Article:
Demystifying Learning Technology Standards, Part II: Acceptance and Implementation

In our March issue, Part I of this two-part article on learning technology standards introduced the development and evolution of standards and presented the key organizations promoting these standards. Here, Part II provides a glimpse into acceptance and implementation, illustrated by SCORM specifications as they may be applied to courseware development.

The rise of interest in standards that apply to learning technologies is only the beginning. Proposed standards are just starting to have their initial impact on institutions and on individual teaching faculty. In the future, releases of SCORM specifications and IMS metadata standards may be somewhat more generally familiar to faculty developers, but it is probably safe to say that at present most have at best a vague notion of their existence and utility.
The hope is that widespread acceptance of learning technology standards will foster shared resources among institutions and provide new efficiencies for program administrators. Standards will play a larger role in institutional planning and program development discussions in the not-so-distant future. In the meantime, in order to illustrate the implementation of the proposed standards, it may be useful to describe a few points about how the proposed standards can be applied by courseware developers.
It is important to reflect on the process of evolution that standards take. This was described briefly in Part I of this article (Syllabus, March 2002). Most formal standards for learning technology, accepted by the IEEE and ISO, are likely to be years away. At present, developers may act on proposed standards and those adopted into releases such as SCORM 1.2.

SCORM Specifications

The intent of ADL Co-Labs in the development of standards is to make SCORM an integrative model that relies on and extends specifications from other groups. ADL participates with other organizations, such as AICC and IMS in the development of specifications, and when the specifications become stable, it incorporates them into a SCORM release. The expectation is that the implementation of SCORM specifications can help learning technology—in our present example, courseware—to become reusable, interoperable, stable, and accessible.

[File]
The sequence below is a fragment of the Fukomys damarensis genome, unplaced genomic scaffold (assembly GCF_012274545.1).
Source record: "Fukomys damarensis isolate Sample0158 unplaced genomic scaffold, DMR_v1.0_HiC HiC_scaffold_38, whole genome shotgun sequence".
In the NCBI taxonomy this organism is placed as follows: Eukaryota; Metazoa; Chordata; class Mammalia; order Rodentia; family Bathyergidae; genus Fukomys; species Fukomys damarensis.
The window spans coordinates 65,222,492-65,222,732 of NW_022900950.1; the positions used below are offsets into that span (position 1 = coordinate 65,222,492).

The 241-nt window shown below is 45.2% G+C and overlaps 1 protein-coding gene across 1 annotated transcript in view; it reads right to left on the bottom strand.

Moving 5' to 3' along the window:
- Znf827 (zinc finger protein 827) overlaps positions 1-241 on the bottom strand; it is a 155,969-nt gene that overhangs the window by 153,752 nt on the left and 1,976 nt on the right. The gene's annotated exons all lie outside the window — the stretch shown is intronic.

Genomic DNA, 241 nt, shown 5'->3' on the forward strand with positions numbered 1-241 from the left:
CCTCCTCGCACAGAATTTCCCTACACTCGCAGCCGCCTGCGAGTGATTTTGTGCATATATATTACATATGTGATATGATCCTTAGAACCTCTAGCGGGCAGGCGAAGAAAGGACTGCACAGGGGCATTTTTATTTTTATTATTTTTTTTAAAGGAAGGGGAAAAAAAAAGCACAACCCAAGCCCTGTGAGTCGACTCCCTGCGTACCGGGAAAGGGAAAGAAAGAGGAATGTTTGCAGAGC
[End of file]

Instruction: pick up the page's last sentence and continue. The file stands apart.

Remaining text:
For an instructional designer or online course developer to comply with SCORM specifications, there are five essential elements to implement: the course structure, multimedia assets, sharable content objects (SCOs), content aggregation, and content packaging. The proper implementation of all of these elements in courseware development constitutes basic conformance with SCORM 1.2.
With the implementation of the first element, course structure, it is essential to define content hierarchy, similar to writing a conventional table of contents. Multimedia assets are identified within the course structure, along with SCOs. Context-specific metadata (data about data) is needed to describe the context in which each of these course elements is presented. Information about sequencing and navigation within the course content resources of a dynamically delivered course is necessary and will describe how a given sequence meets specific learning objectives. Figure 1 outlines a generic course structure as an example.
For the purposes of our example of courseware development, metadata can be defined as data about the course content data. The asset, SCO, and content aggregation information is required to have metadata to facilitate content discovery and maintenance. Metadata standards are developed through collaborative efforts. The IEEE LTSC P1484 committee contributed the Learning Object Metadata (LOM), and IMS Global Learning Inc. provided IMS Learning Resources Metadata XML binding specifications. SCORM 1.2 has adopted the two to provide a schema for content tagging.
The current release, SCORM 1.2, employs a new content aggregation model. As described in the SCORM 1.2 content aggregation model, "The content structure is intended to represent a wide variety of content aggregation approaches. The content structure can represent a content aggregation ranging from very, very small learning resources—as simple as a few lines of Hypertext Markup Language (HTML) or a short media clip—to highly interactive learning resources that are tracked by a [learning management system] LMS. The content structure is neutral about the complexity of content, the number of hierarchical levels of a particular course (i.e., taxonomy), and the instructional methodology employed to design a course."